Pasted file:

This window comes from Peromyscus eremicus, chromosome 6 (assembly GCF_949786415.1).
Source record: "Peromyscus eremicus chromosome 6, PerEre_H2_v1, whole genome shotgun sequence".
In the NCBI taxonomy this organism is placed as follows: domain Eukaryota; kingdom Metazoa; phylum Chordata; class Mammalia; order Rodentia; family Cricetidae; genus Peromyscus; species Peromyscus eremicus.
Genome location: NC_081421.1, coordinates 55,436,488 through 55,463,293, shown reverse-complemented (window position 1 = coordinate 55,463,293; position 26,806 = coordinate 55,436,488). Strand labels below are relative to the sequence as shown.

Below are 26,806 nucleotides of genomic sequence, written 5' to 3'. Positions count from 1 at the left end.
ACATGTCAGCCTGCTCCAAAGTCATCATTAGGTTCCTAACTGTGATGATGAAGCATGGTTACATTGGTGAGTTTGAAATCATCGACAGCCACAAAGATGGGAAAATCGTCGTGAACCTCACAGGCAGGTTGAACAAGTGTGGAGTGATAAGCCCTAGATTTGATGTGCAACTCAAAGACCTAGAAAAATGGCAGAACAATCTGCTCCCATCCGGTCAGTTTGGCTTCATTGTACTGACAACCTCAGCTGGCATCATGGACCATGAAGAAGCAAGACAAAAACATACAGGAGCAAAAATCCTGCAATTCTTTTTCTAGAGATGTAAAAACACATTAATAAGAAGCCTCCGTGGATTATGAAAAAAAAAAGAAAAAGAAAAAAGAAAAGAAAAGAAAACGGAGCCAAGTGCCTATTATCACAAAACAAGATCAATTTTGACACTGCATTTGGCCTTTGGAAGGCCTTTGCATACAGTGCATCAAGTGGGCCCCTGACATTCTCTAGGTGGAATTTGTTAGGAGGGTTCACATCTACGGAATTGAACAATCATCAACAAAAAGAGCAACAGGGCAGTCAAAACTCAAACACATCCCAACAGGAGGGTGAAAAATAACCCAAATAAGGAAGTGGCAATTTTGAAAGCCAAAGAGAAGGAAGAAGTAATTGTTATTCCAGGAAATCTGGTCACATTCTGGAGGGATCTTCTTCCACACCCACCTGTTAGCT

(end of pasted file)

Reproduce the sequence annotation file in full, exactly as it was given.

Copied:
This window comes from Peromyscus eremicus, chromosome 6 (assembly GCF_949786415.1).
Source record: "Peromyscus eremicus chromosome 6, PerEre_H2_v1, whole genome shotgun sequence".
In the NCBI taxonomy this organism is placed as follows: domain Eukaryota; kingdom Metazoa; phylum Chordata; class Mammalia; order Rodentia; family Cricetidae; genus Peromyscus; species Peromyscus eremicus.
Genome location: NC_081421.1, coordinates 55,436,488 through 55,463,293, shown reverse-complemented (window position 1 = coordinate 55,463,293; position 26,806 = coordinate 55,436,488). Strand labels below are relative to the sequence as shown.

Below are 26,806 nucleotides of genomic sequence, written 5' to 3'. Positions count from 1 at the left end.
ACATGTCAGCCTGCTCCAAAGTCATCATTAGGTTCCTAACTGTGATGATGAAGCATGGTTACATTGGTGAGTTTGAAATCATCGACAGCCACAAAGATGGGAAAATCGTCGTGAACCTCACAGGCAGGTTGAACAAGTGTGGAGTGATAAGCCCTAGATTTGATGTGCAACTCAAAGACCTAGAAAAATGGCAGAACAATCTGCTCCCATCCGGTCAGTTTGGCTTCATTGTACTGACAACCTCAGCTGGCATCATGGACCATGAAGAAGCAAGACAAAAACATACAGGAGCAAAAATCCTGCAATTCTTTTTCTAGAGATGTAAAAACACATTAATAAGAAGCCTCCGTGGATTATGAAAAAAAAAAGAAAAAGAAAAAAGAAAAGAAAAGAAAACGGAGCCAAGTGCCTATTATCACAAAACAAGATCAATTTTGACACTGCATTTGGCCTTTGGAAGGCCTTTGCATACAGTGCATCAAGTGGGCCCCTGACATTCTCTAGGTGGAATTTGTTAGGAGGGTTCACATCTACGGAATTGAACAATCATCAACAAAAAGAGCAACAGGGCAGTCAAAACTCAAACACATCCCAACAGGAGGGTGAAAAATAACCCAAATAAGGAAGTGGCAATTTTGAAAGCCAAAGAGAAGGAAGAAGTAATTGTTATTCCAGGAAATCTGGTCACATTCTGGAGGGATCTTCTTCCACACCCACCTGTTAGCT